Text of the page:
Dermorphin

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Dermorphin
Dermorphin.svg
Identifiers
CAS number 77614-16-5 YesY
PubChem 5485199
ChemSpider 4588650 N
ChEMBL CHEMBL278789 N
Jmol-3D images Image 1
Properties
Molecular formula C40H50N8O10
Molar mass 802.87 g mol−1
Except where noted otherwise, data are given for materials in their standard state (at 25 °C (77 °F), 100 kPa)
 N (verify) (what is: YesY/N?)
Infobox references

Dermorphin is a hepta-peptide first isolated from the skin of South American frogs belonging to the genus Phyllomedusa.[1] The peptide is a natural opioid that binds as an agonist with high potency and selectivity to mu Opioid receptors.[2][3] Dermorphin is about 30–40 times more potent than morphine but theoretically may be less likely to produce drug tolerance and addiction (due to its high potency).[4] The amino acid sequence of dermorphin is H-Tyr-D-Ala-Phe-Gly-Tyr-Pro-Ser-NH2.

Dermorphin is not found in humans or other mammals and similar D-amino acid peptides have only been found in bacteria, amphibians and molluscs.[5] Dermorphin appears to be made in these through an unusual posttranslational modification carried out by an amino acid isomerase.[6] This unusual process is needed because the D-alanine in this peptide is not among the 20 amino acids coded for in the genetic code and thus the peptide cannot be synthesized in the usual way from the encodings in the genome of an organism.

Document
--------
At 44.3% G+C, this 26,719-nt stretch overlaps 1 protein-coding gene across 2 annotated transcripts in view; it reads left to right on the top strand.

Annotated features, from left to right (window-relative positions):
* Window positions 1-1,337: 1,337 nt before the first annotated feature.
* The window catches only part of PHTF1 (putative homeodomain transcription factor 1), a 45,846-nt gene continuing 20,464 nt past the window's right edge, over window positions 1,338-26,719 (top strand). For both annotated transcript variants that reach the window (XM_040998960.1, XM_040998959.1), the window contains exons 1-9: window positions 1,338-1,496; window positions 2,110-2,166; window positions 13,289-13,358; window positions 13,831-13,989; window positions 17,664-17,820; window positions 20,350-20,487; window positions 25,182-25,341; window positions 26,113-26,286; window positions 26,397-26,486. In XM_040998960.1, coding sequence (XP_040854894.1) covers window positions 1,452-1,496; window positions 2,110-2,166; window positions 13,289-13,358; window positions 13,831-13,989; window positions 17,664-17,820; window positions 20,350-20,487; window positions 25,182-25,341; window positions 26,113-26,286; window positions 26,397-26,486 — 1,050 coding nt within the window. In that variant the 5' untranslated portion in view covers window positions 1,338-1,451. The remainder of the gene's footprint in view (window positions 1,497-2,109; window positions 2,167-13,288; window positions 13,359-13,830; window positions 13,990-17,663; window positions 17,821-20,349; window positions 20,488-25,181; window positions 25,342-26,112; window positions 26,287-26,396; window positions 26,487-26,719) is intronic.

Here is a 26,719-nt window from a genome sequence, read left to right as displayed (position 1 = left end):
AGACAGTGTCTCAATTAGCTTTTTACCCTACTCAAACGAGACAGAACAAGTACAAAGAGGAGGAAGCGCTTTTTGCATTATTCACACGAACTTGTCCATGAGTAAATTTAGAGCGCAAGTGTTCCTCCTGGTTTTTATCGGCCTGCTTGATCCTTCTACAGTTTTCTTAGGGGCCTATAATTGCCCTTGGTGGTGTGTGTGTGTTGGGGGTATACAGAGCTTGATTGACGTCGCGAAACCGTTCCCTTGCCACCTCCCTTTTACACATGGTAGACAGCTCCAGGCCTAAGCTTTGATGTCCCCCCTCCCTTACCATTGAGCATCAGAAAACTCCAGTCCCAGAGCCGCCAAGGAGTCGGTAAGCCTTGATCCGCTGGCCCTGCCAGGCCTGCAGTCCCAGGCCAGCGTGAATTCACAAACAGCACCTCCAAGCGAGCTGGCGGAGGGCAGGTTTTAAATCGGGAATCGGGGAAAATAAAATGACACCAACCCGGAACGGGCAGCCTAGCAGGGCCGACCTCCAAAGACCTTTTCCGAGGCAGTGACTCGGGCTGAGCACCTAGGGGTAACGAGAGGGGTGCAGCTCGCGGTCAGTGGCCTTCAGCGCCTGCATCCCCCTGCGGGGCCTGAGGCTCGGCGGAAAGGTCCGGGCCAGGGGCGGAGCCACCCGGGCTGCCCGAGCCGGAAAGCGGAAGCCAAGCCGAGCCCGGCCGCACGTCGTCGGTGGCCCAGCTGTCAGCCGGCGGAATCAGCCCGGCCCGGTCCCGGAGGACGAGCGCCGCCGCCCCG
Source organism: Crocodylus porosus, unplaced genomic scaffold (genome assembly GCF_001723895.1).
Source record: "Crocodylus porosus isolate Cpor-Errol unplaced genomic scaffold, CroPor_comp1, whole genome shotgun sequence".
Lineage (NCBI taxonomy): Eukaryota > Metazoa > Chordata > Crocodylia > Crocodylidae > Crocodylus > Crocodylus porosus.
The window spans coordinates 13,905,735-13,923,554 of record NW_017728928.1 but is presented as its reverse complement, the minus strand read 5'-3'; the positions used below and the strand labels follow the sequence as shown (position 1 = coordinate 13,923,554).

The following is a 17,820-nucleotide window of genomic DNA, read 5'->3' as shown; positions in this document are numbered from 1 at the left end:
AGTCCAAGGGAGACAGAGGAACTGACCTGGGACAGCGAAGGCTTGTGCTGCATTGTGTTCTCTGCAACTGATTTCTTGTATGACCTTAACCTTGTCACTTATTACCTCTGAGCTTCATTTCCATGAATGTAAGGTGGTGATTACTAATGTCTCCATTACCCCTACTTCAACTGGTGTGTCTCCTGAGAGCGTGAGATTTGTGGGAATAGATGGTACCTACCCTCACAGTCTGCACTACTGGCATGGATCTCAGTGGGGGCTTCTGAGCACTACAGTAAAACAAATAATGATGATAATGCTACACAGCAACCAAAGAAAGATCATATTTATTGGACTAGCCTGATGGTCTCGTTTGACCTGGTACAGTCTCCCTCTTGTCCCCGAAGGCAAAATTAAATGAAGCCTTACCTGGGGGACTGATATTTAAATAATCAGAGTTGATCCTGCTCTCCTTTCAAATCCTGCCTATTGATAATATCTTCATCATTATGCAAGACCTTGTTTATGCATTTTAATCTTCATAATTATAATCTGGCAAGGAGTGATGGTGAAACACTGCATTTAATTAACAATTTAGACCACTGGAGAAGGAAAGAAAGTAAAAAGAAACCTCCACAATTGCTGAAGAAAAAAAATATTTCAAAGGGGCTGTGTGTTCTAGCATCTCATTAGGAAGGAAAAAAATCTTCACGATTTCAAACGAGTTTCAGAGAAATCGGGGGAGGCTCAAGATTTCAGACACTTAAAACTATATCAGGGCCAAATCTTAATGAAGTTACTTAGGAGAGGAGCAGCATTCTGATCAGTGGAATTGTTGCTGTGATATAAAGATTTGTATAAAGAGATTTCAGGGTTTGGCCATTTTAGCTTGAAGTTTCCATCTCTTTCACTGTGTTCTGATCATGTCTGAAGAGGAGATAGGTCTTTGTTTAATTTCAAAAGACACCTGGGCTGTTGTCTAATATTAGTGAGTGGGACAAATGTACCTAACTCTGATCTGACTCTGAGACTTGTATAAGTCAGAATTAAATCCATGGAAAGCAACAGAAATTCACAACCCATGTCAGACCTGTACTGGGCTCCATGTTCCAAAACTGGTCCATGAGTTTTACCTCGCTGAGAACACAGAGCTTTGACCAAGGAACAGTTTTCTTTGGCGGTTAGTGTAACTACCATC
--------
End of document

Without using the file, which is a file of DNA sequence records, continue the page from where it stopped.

Illicit use[edit]

Dermorphin has been illegally used in horse racing as a performance-enhancing drug. Due to dermorphin's painkilling activity, horses treated with dermorphin may run harder than they would otherwise.[7]

References[edit]

  1. ^ Melchiorri P, Negri L (1996). "The dermorphin peptide family". Gen. Pharmacol. 27 (7): 1099–107. doi:10.1016/0306-3623(95)02149-3. PMID 8981054. 
  2. ^ Amiche M, Delfour A, Nicolas P (1998). "Opioid peptides from frog skin". EXS 85: 57–71. doi:10.1007/978-3-0348-8837-0_4. PMID 9949868. 
  3. ^ Erspamer V, Melchiorri P, Falconieri-Erspamer G, et al. (1989). "Deltorphins: a family of naturally occurring peptides with high affinity and selectivity for delta opioid binding sites". Proc. Natl. Acad. Sci. U.S.A. 86 (13): 5188–92. doi:10.1073/pnas.86.13.5188. PMC 297583. PMID 2544892. 
  4. ^ Broccardo M, Erspamer V, Falconieri Erspamer G, et al. (1981). "Pharmacological data on dermorphins, a new class of potent opioid peptides from amphibian skin". Br. J. Pharmacol. 73 (3): 625–31. doi:10.1111/j.1476-5381.1981.tb16797.x. PMC 2071698. PMID 7195758. 
  5. ^ Kreil G (15 April 1994). "Peptides containing a D-amino acid from frogs and molluscs". J. Biol. Chem. 269 (15): 10967–70. PMID 8157620. 
  6. ^ Heck SD, Faraci WS, Kelbaugh PR, Saccomano NA, Thadeio PF, Volkmann RA (1996). "Posttranslational amino acid epimerization: enzyme-catalyzed isomerization of amino acid residues in peptide chains". Proc. Natl. Acad. Sci. U.S.A. 93 (9): 4036–9. doi:10.1073/pnas.93.9.4036. PMC 39482. PMID 8633012. 
  7. ^ Bogdanich W (19 June 2012). "Turning to Frogs for Illegal Aid in Horse Races". New York Times. Retrieved 19 June 2012.